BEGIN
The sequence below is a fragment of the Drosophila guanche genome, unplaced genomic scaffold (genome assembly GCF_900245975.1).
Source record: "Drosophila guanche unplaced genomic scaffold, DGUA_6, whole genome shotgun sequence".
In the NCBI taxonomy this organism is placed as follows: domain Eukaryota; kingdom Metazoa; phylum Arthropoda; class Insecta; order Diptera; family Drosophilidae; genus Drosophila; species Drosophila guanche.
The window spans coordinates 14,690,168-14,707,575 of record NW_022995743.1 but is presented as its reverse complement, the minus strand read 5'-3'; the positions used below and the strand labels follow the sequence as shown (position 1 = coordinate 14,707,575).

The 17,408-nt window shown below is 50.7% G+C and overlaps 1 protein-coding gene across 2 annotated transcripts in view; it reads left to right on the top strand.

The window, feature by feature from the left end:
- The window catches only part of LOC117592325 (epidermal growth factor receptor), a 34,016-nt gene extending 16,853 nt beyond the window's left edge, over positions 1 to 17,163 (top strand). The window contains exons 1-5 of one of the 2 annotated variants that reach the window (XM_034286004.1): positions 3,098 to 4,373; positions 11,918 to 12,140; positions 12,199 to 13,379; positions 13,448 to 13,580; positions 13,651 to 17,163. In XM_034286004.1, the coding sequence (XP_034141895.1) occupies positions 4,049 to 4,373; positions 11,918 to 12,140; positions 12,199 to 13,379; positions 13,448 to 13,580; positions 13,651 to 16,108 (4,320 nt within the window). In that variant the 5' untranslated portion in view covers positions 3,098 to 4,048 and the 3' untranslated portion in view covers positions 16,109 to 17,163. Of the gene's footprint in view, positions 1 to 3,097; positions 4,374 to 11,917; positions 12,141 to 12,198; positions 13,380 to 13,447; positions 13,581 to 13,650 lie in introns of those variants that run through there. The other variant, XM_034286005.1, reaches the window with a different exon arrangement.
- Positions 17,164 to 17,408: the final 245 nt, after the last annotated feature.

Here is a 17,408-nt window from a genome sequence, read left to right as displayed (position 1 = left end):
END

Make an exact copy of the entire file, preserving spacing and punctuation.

The sequence below is a fragment of the Drosophila guanche genome, unplaced genomic scaffold (genome assembly GCF_900245975.1).
Source record: "Drosophila guanche unplaced genomic scaffold, DGUA_6, whole genome shotgun sequence".
In the NCBI taxonomy this organism is placed as follows: domain Eukaryota; kingdom Metazoa; phylum Arthropoda; class Insecta; order Diptera; family Drosophilidae; genus Drosophila; species Drosophila guanche.
The window spans coordinates 14,690,168-14,707,575 of record NW_022995743.1 but is presented as its reverse complement, the minus strand read 5'-3'; the positions used below and the strand labels follow the sequence as shown (position 1 = coordinate 14,707,575).

The 17,408-nt window shown below is 50.7% G+C and overlaps 1 protein-coding gene across 2 annotated transcripts in view; it reads left to right on the top strand.

The window, feature by feature from the left end:
- The window catches only part of LOC117592325 (epidermal growth factor receptor), a 34,016-nt gene extending 16,853 nt beyond the window's left edge, over positions 1 to 17,163 (top strand). The window contains exons 1-5 of one of the 2 annotated variants that reach the window (XM_034286004.1): positions 3,098 to 4,373; positions 11,918 to 12,140; positions 12,199 to 13,379; positions 13,448 to 13,580; positions 13,651 to 17,163. In XM_034286004.1, the coding sequence (XP_034141895.1) occupies positions 4,049 to 4,373; positions 11,918 to 12,140; positions 12,199 to 13,379; positions 13,448 to 13,580; positions 13,651 to 16,108 (4,320 nt within the window). In that variant the 5' untranslated portion in view covers positions 3,098 to 4,048 and the 3' untranslated portion in view covers positions 16,109 to 17,163. Of the gene's footprint in view, positions 1 to 3,097; positions 4,374 to 11,917; positions 12,141 to 12,198; positions 13,380 to 13,447; positions 13,581 to 13,650 lie in introns of those variants that run through there. The other variant, XM_034286005.1, reaches the window with a different exon arrangement.
- Positions 17,164 to 17,408: the final 245 nt, after the last annotated feature.

Here is a 17,408-nt window from a genome sequence, read left to right as displayed (position 1 = left end):